Today, modern production facilities don’t simply exist in the physical world. Everything that is crucial for their functioning – whether it’s milling machines, assembly line robots, automated warehouses, or even air conditioning or lighting systems – sends signals to on-site computers and servers, continuously creating an instant inventory of its current state. This not only helps operators at control panels to know what’s happening in their factories. They can also use this information to improve productivity, ensure safety, and adjust to new requirements. There’s one tool we have today, though, that facilitates this process of continuous optimization like no other – it’s known as the “digital twin.”
A digital twin is a virtual double of a product, a machine, a process or of a complete production facility. It contains all the data and simulation models relevant to its original. Digital twins not only enable products to be conceived, simulated, and manufactured faster than in the past, but also to be designed with a view to improved economy, performance, robustness or environmental compatibility. The virtual twin of a product can also accompany it like a digital shadow through all the stages of the value chain – from design through production to operation to servicing and even recycling. It seamlessly and ideally links together the three Ps: product, production, and performance.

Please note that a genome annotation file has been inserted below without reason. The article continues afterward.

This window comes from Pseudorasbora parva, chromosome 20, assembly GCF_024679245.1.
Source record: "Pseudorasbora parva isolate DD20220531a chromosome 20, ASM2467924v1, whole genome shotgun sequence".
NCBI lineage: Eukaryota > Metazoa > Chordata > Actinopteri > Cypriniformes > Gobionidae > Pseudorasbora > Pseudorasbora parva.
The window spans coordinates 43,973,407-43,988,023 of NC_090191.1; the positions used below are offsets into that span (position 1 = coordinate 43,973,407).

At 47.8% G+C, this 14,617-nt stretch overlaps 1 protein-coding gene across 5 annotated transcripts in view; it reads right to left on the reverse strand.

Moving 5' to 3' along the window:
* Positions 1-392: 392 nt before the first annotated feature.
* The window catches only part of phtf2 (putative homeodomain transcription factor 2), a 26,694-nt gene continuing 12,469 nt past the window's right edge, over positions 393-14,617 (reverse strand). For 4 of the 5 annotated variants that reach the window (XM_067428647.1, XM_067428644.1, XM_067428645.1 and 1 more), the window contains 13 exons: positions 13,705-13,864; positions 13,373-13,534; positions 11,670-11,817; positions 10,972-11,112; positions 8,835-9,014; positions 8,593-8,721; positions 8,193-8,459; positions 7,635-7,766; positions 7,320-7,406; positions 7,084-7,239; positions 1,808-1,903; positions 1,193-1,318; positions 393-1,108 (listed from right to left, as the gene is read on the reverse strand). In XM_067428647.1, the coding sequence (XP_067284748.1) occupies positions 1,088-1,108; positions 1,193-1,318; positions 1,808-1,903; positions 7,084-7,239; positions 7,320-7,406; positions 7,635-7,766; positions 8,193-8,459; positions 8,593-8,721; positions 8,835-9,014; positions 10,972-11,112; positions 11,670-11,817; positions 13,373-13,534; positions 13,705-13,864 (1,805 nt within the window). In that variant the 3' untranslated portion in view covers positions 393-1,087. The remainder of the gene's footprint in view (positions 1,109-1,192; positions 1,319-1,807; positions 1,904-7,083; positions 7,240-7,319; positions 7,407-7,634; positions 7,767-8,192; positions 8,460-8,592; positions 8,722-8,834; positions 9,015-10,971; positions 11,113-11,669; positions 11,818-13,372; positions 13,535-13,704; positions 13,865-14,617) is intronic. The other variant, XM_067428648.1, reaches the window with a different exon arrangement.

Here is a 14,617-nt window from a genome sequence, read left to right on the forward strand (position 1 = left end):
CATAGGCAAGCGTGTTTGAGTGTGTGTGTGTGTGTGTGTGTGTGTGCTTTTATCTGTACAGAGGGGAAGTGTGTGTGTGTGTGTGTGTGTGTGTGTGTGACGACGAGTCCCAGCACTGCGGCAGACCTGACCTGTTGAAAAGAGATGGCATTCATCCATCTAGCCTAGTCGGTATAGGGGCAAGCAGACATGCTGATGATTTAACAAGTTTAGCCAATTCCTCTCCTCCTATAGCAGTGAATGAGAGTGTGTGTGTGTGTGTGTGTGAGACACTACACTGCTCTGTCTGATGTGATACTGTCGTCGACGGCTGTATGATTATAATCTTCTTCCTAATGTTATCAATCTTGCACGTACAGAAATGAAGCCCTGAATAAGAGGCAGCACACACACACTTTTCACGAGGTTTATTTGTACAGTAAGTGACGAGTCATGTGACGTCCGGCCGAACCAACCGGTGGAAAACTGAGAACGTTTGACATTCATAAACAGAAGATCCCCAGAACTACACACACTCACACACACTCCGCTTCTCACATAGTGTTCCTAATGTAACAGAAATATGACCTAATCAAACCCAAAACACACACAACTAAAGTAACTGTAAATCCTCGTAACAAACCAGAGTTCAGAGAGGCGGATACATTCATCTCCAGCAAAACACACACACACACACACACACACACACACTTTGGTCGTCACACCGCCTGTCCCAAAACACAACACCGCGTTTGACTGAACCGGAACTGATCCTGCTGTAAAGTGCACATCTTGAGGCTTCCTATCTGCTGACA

Digital twins enable better products to be developed in less time because simulation technology not only accelerates design, but also testing – long before any physical prototypes are produced. Virtual twins also boost design efficiency because they enable developers to try out and compare more configurations than would be possible with physical models.
Digital twins, for example, make it possible to increase the energy efficiency of a new building. In addition to visualizing all the geometric data of every element of a building, they can include schedules, budgets and data regarding a building’s energy supply, lighting, fire protection, and operations. As a result, it is no problem to optimize a building’s future climatic impact before ground has been broken.
What’s more, digital twins can keep on collecting data during a building’s – or any other product’s – operational lifetime. This can be information about physical stresses, components that have failed, or how an object – whether a milling machine, an aircraft, or a building – is used. Such information not only supports optimization during operations, it also aids designers, architects, and engineers in preparing the next generation of a product. “The aim of this development is a closed cycle that links the virtual world of production development and production planning with the real-world performance of a production system and the product itself,” says Dirk Hartmann, a leading expert on digital twins and simulations at Siemens Corporate Technology.
For more information: www.new.siemens.com